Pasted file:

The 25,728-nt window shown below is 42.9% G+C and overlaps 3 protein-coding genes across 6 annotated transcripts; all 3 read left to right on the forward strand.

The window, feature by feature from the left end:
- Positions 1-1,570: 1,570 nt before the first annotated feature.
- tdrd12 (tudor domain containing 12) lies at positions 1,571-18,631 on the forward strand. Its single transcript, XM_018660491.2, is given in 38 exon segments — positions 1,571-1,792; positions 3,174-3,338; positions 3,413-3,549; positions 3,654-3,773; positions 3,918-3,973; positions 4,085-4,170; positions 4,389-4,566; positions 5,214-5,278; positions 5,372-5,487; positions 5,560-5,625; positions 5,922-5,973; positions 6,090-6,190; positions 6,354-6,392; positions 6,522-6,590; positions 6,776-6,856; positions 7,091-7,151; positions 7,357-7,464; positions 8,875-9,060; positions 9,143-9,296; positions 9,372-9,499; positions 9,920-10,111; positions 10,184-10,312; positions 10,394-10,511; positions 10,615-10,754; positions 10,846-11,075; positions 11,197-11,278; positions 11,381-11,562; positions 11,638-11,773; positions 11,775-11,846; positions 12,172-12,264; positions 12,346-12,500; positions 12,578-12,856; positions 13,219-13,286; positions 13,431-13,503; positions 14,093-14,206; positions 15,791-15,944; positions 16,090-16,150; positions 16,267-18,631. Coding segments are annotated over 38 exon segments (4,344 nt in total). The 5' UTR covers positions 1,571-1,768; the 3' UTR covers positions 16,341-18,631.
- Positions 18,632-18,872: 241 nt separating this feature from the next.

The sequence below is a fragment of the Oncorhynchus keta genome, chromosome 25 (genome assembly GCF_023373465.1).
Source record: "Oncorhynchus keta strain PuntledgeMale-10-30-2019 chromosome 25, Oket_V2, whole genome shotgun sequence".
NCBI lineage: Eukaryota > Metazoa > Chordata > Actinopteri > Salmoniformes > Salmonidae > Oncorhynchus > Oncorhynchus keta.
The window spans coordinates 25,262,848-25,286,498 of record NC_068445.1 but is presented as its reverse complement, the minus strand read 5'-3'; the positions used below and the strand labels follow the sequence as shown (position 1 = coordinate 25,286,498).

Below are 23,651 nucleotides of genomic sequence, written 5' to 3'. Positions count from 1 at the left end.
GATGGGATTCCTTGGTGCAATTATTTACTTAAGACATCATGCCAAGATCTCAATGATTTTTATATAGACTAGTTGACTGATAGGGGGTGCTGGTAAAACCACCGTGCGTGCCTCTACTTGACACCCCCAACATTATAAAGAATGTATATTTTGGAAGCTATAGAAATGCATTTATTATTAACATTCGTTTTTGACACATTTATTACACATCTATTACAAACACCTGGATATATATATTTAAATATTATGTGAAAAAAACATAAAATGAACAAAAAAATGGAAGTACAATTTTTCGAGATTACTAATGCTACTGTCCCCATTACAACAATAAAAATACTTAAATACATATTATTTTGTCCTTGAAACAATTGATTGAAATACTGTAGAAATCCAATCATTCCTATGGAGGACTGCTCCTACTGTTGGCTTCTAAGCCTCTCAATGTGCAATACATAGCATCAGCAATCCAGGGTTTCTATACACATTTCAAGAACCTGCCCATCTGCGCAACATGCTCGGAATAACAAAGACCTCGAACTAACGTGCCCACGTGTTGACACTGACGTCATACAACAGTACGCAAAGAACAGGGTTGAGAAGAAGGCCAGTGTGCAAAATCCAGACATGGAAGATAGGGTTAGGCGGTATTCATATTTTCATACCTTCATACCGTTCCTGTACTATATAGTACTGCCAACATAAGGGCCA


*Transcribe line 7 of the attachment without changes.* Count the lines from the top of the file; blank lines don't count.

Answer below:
Source record: "Oncorhynchus keta strain PuntledgeMale-10-30-2019 chromosome 25, Oket_V2, whole genome shotgun sequence".